Well NOT as it turns out. Definitely NOT Genius according to the teenagers. When I excitedly told them about my plan it didn’t go down so well. Imagine telling your kids you had cancelled all Birthday and Christmas presents this year due to Covid 19 and you were going to raise money by doing a live acoustic guitar and you wanted them to publicise it on their Instagram accounts.
Yes that positive.
Amid the shouts about getting the step-ladder out to take the time-line down the moment it went up, my husband calmly brought the project to a halt. “You won’t need the step-ladder guys, I’m tall enough to reach.”
Resigned to remaining historically ignorant, I went off to sulk with a glass of wine and a bit of online shopping. I’d fancied a really nice set of playing cards for ages. I’d initially asked for a set for my birthday and Mother’s Day but with lockdown I’d changed my mind and asked for IOU’s for restaurants instead. It was then that the various thoughts coincided in my left-field, connective, noisy brain. Why not create a deck of cards that had the same information as the timeline that wouldn’t embarrass anyone. I could just play my patience and learn my facts all by myself…
It didn’t take much to send my brain into a much more positive over-thinking state…
If all the hearts were writers and you were playing a game and got a “run”, you would get to know your writers and who came where, almost by accident, just by playing a game of cards.
If all the Spades were the corresponding Kings and Queens of the time that matched the writer on the Heart card, and all the Diamonds were composers, then if you were playing a game where you collected all the 7’s you would know that Jane Austen was writing, when George III was on the throne and Mozart and Beethoven were around…
Given I’ve written a couple of books with pictures and I’ve produced some card games for training, I knew I’d be able to turn the idea into something real. Never one to let the practical realities like the expense get in the way of imagination, I thought I’d crack on. I started a spreadsheet to do the research and happily distracted myself when I started to worry about things I couldn’t control.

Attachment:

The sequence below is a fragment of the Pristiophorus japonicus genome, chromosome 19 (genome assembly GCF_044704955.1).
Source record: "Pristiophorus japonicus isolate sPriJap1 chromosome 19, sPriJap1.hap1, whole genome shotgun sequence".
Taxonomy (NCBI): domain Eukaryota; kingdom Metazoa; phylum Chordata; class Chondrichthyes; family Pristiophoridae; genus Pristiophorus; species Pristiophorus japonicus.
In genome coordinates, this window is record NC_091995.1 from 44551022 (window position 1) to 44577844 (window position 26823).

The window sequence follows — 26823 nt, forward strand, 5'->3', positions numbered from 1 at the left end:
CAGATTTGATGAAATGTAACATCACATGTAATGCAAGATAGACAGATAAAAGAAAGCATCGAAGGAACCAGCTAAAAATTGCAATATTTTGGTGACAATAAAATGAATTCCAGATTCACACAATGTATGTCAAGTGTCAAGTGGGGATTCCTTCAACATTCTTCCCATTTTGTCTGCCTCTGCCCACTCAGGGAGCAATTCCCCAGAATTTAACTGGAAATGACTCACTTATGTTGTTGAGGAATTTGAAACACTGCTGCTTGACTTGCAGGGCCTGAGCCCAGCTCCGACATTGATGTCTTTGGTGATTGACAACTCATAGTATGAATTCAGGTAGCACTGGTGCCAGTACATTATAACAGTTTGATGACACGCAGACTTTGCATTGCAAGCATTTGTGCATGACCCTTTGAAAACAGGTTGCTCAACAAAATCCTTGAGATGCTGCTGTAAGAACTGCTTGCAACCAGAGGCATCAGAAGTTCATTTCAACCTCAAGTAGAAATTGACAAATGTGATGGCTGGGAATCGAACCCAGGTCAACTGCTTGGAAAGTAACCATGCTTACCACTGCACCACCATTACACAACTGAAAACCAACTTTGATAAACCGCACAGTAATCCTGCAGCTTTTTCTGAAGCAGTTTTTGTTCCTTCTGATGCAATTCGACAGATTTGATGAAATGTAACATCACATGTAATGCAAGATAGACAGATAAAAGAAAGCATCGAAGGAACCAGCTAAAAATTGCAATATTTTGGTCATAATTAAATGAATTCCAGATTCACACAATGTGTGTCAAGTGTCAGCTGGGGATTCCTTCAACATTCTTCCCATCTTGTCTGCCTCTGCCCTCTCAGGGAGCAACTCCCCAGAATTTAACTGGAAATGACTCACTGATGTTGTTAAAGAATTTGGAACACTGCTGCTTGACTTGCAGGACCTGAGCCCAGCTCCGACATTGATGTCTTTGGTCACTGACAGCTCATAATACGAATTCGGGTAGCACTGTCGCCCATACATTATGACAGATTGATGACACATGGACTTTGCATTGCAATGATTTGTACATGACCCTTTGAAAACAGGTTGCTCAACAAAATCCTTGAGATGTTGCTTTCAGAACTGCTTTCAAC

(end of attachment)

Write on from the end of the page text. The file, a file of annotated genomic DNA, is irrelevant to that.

Just like I recommend to my clients, whenever I started to veer outside my sphere of influence or control and worry about global death tolls, my vulnerable relatives or the plight of some of the wonderful businesses I know and love, I instead looked up who was composing music when Shakespeare was writing plays. Or when Edward proposed to Mrs Simpson, what would people have been reading or listening to.
Fast forward 3 weeks and this small project has turned into something quite lovely. My friend Sarah Walden who runs Noodle Fuel – a publishing and production company specialising in children’s reading and education – loved the idea and thought they had potential. The wonderfully talented Mark Bennington who does my Rocket Science illustrations (and is cool enough to have worked on The Beano for many years) was also in lockdown had some free time and some great ideas. Sarah recognised that the economics scaled up a bit with a local printer could mean this was an opportunity not to provide myself with one super-expensive set of cards to play Patience with, but a way to do something philanthropic and sell them with a donation to charity.
We contacted The Big Issue Foundation, a charity I have grown to love over the past few months and here we are. My lockdown cards will be available from next Wednesday. The Big Issue Foundation will make £1 per pack sold. I’ve had hours where the weight of the world wasn’t on my shoulders. And the teenagers are talking to me again – and actually said they will play some cards with me when they arrive…because “actually Mum, they are an alright idea to say they came from your head.” I’ll take that.
So do or don’t do a project. Please yourself. I did. And I’m really happy I did. But when they arrive, I’m going to try to develop another area of incompetence – probably for me, the hardest of all…Doing nothing for a few days. Other than perhaps playing cards…